It’s important to remember that not all practice is bad – many people enjoy practicing martial arts or firearms for sport. However, if you see someone who is practicing in a violent or destructive manner, this is definitely a cause for concern.
In 2007, an active shooter killed 32 people and wounded 17 others in a mass shooting at Virginia Tech. Prior to the shooting, the killer had been diagnosed with a mental illness and was deemed a danger to himself and others. In the weeks leading up to the massacre, the killer began behaving strangely and stockpiling weapons and ammunition. He also sent violent threats to his classmates and professors.
One of the final events the active shooter conducted was to go to a local gun range and bought multiple life-like paper targets and laid them face down on the floor of the range. He then proceeded to walk between them firing the two pistols he was holding into the targets. This event was noticed but the witnesses did not share the information thinking it was just another “odd” customer.
One of the easiest ways to identify an active shooter before they strike is by listening for any verbal threats or comments. In many cases, attackers exhibit strange behavior, act manic and out of control, make menacing comments, or talk about their plans prior to carrying out the assault. This may be in the form of written threats or warnings, online posts, in-person, or another form of communication that they can deny when confronted.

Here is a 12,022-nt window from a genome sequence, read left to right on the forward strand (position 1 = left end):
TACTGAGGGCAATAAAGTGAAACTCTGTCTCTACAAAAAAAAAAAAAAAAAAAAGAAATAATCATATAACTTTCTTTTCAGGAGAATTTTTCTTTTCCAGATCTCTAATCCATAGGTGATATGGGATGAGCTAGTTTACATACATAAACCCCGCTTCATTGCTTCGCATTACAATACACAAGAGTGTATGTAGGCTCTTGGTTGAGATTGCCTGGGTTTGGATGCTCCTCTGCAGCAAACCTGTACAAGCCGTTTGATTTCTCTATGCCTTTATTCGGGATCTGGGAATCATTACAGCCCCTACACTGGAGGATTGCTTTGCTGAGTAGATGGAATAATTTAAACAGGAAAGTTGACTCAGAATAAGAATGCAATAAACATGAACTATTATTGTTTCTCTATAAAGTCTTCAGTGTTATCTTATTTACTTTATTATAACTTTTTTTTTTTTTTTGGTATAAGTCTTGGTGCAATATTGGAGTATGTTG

If you notice someone making repeated threats, violent comments about wanting to hurt other workers or managers, or bragging about their plan, it can be a warning sign of a serious problem. These types of statements are warning signs of workplace violence. They should not be ignored and should be reported to authorities immediately.
if you see any of the following exhibited by any employee at your workplace, you must take the important step to alert security before any violent act can occur.
If you are threatened by someone, it is important to remember to stay calm and try to get as much information as possible. Ask the person making the threats what they plan to do and why they are doing it. It is also important to try and get a description of the person making the threats, including any identifying information such as tattoos or piercings. If possible, take pictures or videos of the person making the threats. Once you have gathered as much information as possible, it is important to report the incident to authorities.
No one ever expects to receive a threat in person or on social media, especially from a fellow employee at their workplace, but it can happen to anyone. Do not ignore these kinds of warning signs. If you receive a threatening message from another person, the next thing you do is the most important step to keep yourself safe. Don’t retaliate or respond to the threat. That could make the situation worse. Instead, save the message and any other evidence, block the person who sent the threat, and report the threat to security at your workplace or to the authorities, if necessary.
For more information on workplace violence, threat identification, and situational awareness, read the full article at EmergenceDisrupt.com.